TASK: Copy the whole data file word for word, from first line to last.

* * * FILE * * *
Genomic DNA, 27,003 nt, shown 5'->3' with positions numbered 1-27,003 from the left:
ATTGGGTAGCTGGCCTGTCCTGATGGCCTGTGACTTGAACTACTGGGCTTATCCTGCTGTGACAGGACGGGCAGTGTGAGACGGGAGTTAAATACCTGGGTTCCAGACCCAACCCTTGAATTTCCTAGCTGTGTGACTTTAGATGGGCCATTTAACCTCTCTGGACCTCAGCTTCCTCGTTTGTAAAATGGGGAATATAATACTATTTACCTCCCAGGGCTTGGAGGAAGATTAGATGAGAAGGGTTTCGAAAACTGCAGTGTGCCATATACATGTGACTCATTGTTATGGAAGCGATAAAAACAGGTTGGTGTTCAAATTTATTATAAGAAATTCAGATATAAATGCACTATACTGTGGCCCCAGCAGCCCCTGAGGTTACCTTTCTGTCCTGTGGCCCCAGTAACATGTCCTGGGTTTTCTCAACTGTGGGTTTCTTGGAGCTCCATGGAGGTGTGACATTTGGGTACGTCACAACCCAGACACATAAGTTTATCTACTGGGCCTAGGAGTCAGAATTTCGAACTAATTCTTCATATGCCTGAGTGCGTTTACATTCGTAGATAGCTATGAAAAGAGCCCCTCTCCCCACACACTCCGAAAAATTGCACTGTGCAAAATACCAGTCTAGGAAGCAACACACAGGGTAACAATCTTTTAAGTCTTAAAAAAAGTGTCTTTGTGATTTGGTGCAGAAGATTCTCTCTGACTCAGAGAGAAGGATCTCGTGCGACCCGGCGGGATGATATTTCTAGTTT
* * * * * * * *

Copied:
Genomic DNA, 27,003 nt, shown 5'->3' with positions numbered 1-27,003 from the left:
ATTGGGTAGCTGGCCTGTCCTGATGGCCTGTGACTTGAACTACTGGGCTTATCCTGCTGTGACAGGACGGGCAGTGTGAGACGGGAGTTAAATACCTGGGTTCCAGACCCAACCCTTGAATTTCCTAGCTGTGTGACTTTAGATGGGCCATTTAACCTCTCTGGACCTCAGCTTCCTCGTTTGTAAAATGGGGAATATAATACTATTTACCTCCCAGGGCTTGGAGGAAGATTAGATGAGAAGGGTTTCGAAAACTGCAGTGTGCCATATACATGTGACTCATTGTTATGGAAGCGATAAAAACAGGTTGGTGTTCAAATTTATTATAAGAAATTCAGATATAAATGCACTATACTGTGGCCCCAGCAGCCCCTGAGGTTACCTTTCTGTCCTGTGGCCCCAGTAACATGTCCTGGGTTTTCTCAACTGTGGGTTTCTTGGAGCTCCATGGAGGTGTGACATTTGGGTACGTCACAACCCAGACACATAAGTTTATCTACTGGGCCTAGGAGTCAGAATTTCGAACTAATTCTTCATATGCCTGAGTGCGTTTACATTCGTAGATAGCTATGAAAAGAGCCCCTCTCCCCACACACTCCGAAAAATTGCACTGTGCAAAATACCAGTCTAGGAAGCAACACACAGGGTAACAATCTTTTAAGTCTTAAAAAAAGTGTCTTTGTGATTTGGTGCAGAAGATTCTCTCTGACTCAGAGAGAAGGATCTCGTGCGACCCGGCGGGATGATATTTCTAGTTT